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Anglers Advised to use Caution During Summer Heat

BY Randy Zellers

ON 07-19-2017


July 19, 2017

Randy Zellers

Assistant Chief of Communications

Fun in the sun often brings to mind pictures of relaxing on a boat, enjoying all the Arkansas outdoors has to offer. Whether you’re catching bass, crappie or bream, or just catching a few rays, it’s important to keep in mind that too much of a good thing can be damaging to your health.

Overexposure to the sun and indulging in too many alcoholic beverages top the list of dangers that can turn an otherwise relaxing trip to the lake into a nightmare. Each year, wildlife officers and other first responders are called to boat ramps and banks throughout the state in response to someone who’s had a little too much of either.

Tod Johnson, Assistant Boating Law Administrator for the Arkansas Game and Fish Commission, says with the varieties of sunscreen and products available to fight against overexposure, there’s really no reason not to take a little extra precaution on the water.

“You know, when I was younger I remember running around in the hot sun in blue jean cutoffs all day without thinking about sunscreen, but we’ve learned a lot since then,” Johnson said. “I wouldn’t let my daughter go out without some sunscreen on. Not just for sunburns, but because we know repeated exposure to the sun can cause long-term damage to the skin and even skin cancer.”

Johnson says he’s seen the shift in thought from sun-worshiper to informed outdoorsperson, particularly in middle-aged and older anglers. But younger anglers also are paying a little more attention to old Sol’s impact.

“I see a lot more boats out there with canopies or tops nowadays,” Johnson said. “Even the bass boats we patrol in all day have retractable canopies to block the sun. And you see more anglers wearing thin, long-sleeved shirts made of UV-protective materials. Some die-hard anglers have even adopted wearing lightweight facemasks and gloves to prevent too much exposure to the sun.”

Johnson says people wanting to cover up should pay attention to the UV protection rating of the clothes they choose for days on the water.

“A plain cotton shirt doesn’t block all the UV rays, but new materials that do protect you are lightweight and comfortable enough to wear all day,” Johnson said.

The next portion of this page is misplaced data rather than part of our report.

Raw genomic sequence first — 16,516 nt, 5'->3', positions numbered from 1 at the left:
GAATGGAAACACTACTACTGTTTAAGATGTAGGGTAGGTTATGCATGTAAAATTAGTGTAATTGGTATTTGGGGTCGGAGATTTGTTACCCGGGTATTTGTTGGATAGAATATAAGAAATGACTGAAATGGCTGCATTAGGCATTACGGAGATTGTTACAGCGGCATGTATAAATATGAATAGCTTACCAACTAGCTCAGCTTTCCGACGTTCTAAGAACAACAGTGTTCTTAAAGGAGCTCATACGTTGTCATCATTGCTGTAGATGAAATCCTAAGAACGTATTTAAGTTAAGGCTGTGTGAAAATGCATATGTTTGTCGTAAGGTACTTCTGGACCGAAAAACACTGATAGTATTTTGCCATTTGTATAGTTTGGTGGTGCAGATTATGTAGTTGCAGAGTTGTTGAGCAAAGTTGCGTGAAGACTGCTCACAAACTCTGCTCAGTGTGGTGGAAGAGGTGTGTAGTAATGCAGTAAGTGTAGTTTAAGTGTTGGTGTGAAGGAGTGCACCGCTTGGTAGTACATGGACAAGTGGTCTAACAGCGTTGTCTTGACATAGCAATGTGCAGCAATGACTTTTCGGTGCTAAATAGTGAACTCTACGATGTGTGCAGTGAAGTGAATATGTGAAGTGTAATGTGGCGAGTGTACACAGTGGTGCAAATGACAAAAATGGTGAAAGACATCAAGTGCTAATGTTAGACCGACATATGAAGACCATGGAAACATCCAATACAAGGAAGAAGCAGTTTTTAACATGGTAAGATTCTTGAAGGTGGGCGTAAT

Sun not only stings the skin, but it saps your body of moisture, which can cause dehydration. Sugary or carbonated drinks can magnify the drying effect of the exposure to UV rays. It’s always smart to have some extra drinking water nearby and remember to take an occasional drink, even if you don’t feel all that thirsty.

“Alcohol isn’t something to rehydrate with, either,” Johnson said. “A lot of people may think a cold beer or alcoholic beverage will work, but alcohol actually reduces the amount of water that gets into their cells.”

Aside from contributing to dehydration, alcohol impairs judgment and can cause very dangerous situations for boaters and their passengers. The effects of alcohol are more potent when out in the summer heat because of natural stress factors like the sun, wind and waves rocking of the boat.

“A person who might have a drink or two at home and not feel anything may discover that same amount of alcohol really impairs their response time, balance and judgment when they combine it with the common surroundings of summer boating.”

This summer, be safe. Take the simple steps that could save your life. Summer heat and alcohol are such mundane things that their dangers are easily overlooked. Bring plenty of water, wear sunscreen or protective clothing and pay attention to what your body is telling you. If you decide to drink, be aware of the added effects of the sun and don’t operate the boat. A designated driver is just as important on a boat as he or she is in a car.

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